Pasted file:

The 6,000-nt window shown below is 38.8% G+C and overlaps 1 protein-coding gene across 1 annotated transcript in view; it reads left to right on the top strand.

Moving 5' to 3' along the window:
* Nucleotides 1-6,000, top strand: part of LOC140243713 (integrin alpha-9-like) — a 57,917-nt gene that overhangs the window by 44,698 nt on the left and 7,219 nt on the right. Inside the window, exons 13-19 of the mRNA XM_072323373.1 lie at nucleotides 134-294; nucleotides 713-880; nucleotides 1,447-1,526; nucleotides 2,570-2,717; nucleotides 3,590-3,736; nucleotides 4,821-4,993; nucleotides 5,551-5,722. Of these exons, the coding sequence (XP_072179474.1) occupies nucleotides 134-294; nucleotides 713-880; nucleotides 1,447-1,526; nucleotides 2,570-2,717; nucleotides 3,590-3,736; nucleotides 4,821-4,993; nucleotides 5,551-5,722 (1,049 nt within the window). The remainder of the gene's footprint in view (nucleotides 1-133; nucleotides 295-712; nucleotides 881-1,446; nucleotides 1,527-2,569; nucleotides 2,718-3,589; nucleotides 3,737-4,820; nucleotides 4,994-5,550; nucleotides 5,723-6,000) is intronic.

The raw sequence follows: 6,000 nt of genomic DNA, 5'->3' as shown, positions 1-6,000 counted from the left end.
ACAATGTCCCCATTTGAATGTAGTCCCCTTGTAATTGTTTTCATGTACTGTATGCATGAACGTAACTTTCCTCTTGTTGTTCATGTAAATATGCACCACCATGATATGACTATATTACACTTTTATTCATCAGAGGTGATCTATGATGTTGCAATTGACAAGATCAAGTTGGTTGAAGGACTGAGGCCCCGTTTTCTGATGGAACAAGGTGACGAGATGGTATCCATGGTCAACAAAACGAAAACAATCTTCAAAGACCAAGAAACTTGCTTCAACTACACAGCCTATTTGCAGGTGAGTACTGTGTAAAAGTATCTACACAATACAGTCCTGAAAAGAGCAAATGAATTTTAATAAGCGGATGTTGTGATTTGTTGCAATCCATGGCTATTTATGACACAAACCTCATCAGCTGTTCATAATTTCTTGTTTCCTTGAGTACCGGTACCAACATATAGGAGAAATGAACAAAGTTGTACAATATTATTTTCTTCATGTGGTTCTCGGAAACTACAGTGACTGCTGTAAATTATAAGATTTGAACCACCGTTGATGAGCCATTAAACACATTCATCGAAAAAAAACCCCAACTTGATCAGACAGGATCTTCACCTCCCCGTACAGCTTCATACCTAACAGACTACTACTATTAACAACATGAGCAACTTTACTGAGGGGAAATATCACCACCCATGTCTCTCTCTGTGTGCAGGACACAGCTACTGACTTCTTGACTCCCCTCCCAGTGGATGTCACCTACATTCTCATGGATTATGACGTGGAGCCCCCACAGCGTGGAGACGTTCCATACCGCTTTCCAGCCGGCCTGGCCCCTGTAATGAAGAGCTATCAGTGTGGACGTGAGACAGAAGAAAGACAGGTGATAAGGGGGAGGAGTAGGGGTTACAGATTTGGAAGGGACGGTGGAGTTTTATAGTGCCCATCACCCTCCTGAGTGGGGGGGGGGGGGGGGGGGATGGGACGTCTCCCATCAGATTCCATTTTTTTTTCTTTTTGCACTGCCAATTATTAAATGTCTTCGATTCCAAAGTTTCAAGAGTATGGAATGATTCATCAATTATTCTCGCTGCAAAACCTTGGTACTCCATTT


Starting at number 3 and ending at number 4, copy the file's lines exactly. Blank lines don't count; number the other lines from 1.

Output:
* Nucleotides 1-6,000, top strand: part of LOC140243713 (integrin alpha-9-like) — a 57,917-nt gene that overhangs the window by 44,698 nt on the left and 7,219 nt on the right. Inside the window, exons 13-19 of the mRNA XM_072323373.1 lie at nucleotides 134-294; nucleotides 713-880; nucleotides 1,447-1,526; nucleotides 2,570-2,717; nucleotides 3,590-3,736; nucleotides 4,821-4,993; nucleotides 5,551-5,722. Of these exons, the coding sequence (XP_072179474.1) occupies nucleotides 134-294; nucleotides 713-880; nucleotides 1,447-1,526; nucleotides 2,570-2,717; nucleotides 3,590-3,736; nucleotides 4,821-4,993; nucleotides 5,551-5,722 (1,049 nt within the window). The remainder of the gene's footprint in view (nucleotides 1-133; nucleotides 295-712; nucleotides 881-1,446; nucleotides 1,527-2,569; nucleotides 2,718-3,589; nucleotides 3,737-4,820; nucleotides 4,994-5,550; nucleotides 5,723-6,000) is intronic.

The raw sequence follows: 6,000 nt of genomic DNA, 5'->3' as shown, positions 1-6,000 counted from the left end.